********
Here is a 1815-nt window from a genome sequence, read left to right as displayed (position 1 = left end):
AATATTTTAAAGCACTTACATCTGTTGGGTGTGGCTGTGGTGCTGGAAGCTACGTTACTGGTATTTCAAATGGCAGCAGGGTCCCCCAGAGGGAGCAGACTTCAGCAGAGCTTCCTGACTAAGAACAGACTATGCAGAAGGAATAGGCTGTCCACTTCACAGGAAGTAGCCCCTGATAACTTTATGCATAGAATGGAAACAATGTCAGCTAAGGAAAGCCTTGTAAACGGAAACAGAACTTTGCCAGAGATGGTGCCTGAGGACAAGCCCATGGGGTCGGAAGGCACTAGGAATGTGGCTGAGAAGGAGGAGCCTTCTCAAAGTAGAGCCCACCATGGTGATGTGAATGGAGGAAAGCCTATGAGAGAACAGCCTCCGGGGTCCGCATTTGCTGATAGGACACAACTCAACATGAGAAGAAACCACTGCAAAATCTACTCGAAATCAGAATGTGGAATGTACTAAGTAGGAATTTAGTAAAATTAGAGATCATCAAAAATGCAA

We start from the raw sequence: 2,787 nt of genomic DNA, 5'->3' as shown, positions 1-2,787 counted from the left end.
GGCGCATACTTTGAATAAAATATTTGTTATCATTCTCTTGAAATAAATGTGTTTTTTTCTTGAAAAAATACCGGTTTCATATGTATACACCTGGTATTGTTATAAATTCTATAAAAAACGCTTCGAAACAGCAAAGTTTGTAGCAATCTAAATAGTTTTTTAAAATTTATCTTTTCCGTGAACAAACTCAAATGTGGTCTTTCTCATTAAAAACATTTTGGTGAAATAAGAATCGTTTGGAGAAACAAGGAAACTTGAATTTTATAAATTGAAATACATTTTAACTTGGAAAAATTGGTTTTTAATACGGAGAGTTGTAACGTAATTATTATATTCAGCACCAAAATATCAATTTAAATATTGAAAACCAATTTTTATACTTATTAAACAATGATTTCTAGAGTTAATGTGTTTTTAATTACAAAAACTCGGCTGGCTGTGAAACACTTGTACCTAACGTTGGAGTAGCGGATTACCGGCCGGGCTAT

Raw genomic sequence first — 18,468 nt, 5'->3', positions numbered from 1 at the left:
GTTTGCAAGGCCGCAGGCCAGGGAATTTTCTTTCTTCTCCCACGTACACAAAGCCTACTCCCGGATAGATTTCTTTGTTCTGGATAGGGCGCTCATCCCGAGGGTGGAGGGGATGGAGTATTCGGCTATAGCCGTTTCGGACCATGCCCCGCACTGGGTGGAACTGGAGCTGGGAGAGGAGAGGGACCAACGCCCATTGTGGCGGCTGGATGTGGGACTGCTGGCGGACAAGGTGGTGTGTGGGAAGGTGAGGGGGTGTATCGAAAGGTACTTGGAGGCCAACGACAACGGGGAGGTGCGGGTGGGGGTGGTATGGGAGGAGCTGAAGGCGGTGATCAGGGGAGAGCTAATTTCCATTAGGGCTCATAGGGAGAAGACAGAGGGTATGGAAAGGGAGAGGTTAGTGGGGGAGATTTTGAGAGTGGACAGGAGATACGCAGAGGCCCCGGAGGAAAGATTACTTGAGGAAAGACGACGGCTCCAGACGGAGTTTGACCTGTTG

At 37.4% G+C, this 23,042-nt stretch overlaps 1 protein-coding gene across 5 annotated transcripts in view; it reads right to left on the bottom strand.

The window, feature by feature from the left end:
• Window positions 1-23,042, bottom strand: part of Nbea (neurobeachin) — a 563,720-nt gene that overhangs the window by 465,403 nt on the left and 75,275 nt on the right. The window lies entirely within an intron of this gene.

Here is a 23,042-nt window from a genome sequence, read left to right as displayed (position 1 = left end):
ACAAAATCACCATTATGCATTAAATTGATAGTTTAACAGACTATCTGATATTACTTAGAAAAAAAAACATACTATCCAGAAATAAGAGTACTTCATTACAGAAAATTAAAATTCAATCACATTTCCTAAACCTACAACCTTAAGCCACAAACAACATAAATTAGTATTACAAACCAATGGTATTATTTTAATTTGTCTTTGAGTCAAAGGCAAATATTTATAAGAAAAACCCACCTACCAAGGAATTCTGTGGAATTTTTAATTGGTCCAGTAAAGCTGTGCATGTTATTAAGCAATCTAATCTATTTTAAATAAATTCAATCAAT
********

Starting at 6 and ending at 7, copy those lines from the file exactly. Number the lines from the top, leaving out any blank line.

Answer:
GTTTGCAAGGCCGCAGGCCAGGGAATTTTCTTTCTTCTCCCACGTACACAAAGCCTACTCCCGGATAGATTTCTTTGTTCTGGATAGGGCGCTCATCCCGAGGGTGGAGGGGATGGAGTATTCGGCTATAGCCGTTTCGGACCATGCCCCGCACTGGGTGGAACTGGAGCTGGGAGAGGAGAGGGACCAACGCCCATTGTGGCGGCTGGATGTGGGACTGCTGGCGGACAAGGTGGTGTGTGGGAAGGTGAGGGGGTGTATCGAAAGGTACTTGGAGGCCAACGACAACGGGGAGGTGCGGGTGGGGGTGGTATGGGAGGAGCTGAAGGCGGTGATCAGGGGAGAGCTAATTTCCATTAGGGCTCATAGGGAGAAGACAGAGGGTATGGAAAGGGAGAGGTTAGTGGGGGAGATTTTGAGAGTGGACAGGAGATACGCAGAGGCCCCGGAGGAAAGATTACTTGAGGAAAGACGACGGCTCCAGACGGAGTTTGACCTGTTG

At 37.4% G+C, this 23,042-nt stretch overlaps 1 protein-coding gene across 5 annotated transcripts in view; it reads right to left on the bottom strand.